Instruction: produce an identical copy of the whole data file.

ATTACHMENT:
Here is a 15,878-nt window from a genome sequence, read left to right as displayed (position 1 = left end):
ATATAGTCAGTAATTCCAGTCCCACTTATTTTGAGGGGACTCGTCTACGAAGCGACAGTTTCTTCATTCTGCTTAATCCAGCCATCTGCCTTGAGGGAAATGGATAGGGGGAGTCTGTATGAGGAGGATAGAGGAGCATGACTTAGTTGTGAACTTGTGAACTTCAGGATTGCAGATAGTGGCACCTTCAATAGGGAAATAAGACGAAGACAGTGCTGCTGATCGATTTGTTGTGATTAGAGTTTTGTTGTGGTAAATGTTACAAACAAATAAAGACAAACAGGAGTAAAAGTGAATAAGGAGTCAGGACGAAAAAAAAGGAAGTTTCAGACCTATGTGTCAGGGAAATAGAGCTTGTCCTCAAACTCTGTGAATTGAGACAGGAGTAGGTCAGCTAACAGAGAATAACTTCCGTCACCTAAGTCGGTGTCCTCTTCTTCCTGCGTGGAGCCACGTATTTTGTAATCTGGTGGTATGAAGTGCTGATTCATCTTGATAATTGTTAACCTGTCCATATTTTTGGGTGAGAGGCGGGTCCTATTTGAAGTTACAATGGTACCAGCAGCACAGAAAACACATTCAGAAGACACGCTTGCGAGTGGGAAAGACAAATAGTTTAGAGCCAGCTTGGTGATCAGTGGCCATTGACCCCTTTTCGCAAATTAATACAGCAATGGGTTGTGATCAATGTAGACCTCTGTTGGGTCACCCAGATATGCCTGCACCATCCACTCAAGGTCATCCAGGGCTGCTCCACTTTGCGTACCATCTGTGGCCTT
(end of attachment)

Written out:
Here is a 15,878-nt window from a genome sequence, read left to right as displayed (position 1 = left end):
ATATAGTCAGTAATTCCAGTCCCACTTATTTTGAGGGGACTCGTCTACGAAGCGACAGTTTCTTCATTCTGCTTAATCCAGCCATCTGCCTTGAGGGAAATGGATAGGGGGAGTCTGTATGAGGAGGATAGAGGAGCATGACTTAGTTGTGAACTTGTGAACTTCAGGATTGCAGATAGTGGCACCTTCAATAGGGAAATAAGACGAAGACAGTGCTGCTGATCGATTTGTTGTGATTAGAGTTTTGTTGTGGTAAATGTTACAAACAAATAAAGACAAACAGGAGTAAAAGTGAATAAGGAGTCAGGACGAAAAAAAAGGAAGTTTCAGACCTATGTGTCAGGGAAATAGAGCTTGTCCTCAAACTCTGTGAATTGAGACAGGAGTAGGTCAGCTAACAGAGAATAACTTCCGTCACCTAAGTCGGTGTCCTCTTCTTCCTGCGTGGAGCCACGTATTTTGTAATCTGGTGGTATGAAGTGCTGATTCATCTTGATAATTGTTAACCTGTCCATATTTTTGGGTGAGAGGCGGGTCCTATTTGAAGTTACAATGGTACCAGCAGCACAGAAAACACATTCAGAAGACACGCTTGCGAGTGGGAAAGACAAATAGTTTAGAGCCAGCTTGGTGATCAGTGGCCATTGACCCCTTTTCGCAAATTAATACAGCAATGGGTTGTGATCAATGTAGACCTCTGTTGGGTCACCCAGATATGCCTGCACCATCCACTCAAGGTCATCCAGGGCTGCTCCACTTTGCGTACCATCTGTGGCCTT